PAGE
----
Walmart’s technology helped it identify and freeze millions of gift cards purchased by elderly victims who had fallen prey to scammers, CNBC wrote on Monday (April 4).
The US Department of Justice recently seized the funds after being warned by the retail giant.
Now victims can get their money back.
Seizing fake gift cards is a boon to older Americans and others who had lost money in scams, if they knew they had lost any money at all.
CNBC wrote that the money Walmart has saved for these victims is a “small fraction” of the millions lost each year to various “impostor” scams that use gift card purchases. The amount of money from these scams has only increased in recent years – in the first nine months of 2021, consumers said they lost $148 million in scams where gift cards were used for pay crooks, according to data from the Federal Trade Commission.
In contrast, $114 million was lost to gift card scams in 2020.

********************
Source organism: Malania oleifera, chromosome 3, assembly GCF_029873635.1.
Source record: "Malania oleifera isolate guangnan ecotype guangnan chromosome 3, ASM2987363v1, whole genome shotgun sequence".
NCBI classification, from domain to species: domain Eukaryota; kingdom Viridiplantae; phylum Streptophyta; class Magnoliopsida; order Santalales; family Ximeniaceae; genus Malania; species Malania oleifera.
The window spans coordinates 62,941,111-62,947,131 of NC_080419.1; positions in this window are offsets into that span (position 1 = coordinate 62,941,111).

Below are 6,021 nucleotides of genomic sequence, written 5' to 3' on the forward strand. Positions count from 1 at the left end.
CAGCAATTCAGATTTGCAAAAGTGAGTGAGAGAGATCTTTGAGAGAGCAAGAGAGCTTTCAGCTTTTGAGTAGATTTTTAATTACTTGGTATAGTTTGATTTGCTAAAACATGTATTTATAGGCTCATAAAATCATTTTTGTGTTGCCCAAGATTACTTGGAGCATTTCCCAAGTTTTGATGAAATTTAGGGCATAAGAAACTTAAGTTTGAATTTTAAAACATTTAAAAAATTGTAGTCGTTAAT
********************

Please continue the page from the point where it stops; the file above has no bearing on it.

Scams typically involve callers phoning victims, telling them they owe money for debt or needed services. Calls say victims should visit a retail store and purchase a gift card that can be used to pay off the alleged obligation.
The caller often says they are a government, utility, or private company representative, insisting on prompt payment.
PYMNTS wrote that in 2020 threats of organizational fraud increased during the holidays.
See also: Fraud threats from organizations increase this holiday season
The report notes that the then still somewhat new pandemic had caused an increase in e-commerce, and fraud with it — everything from chargeback fraud to online product scams.
Online shoppers were at risk, but threats of fraud spread throughout the supply chain, also putting businesses at risk, due to their then nascent shift to selling online.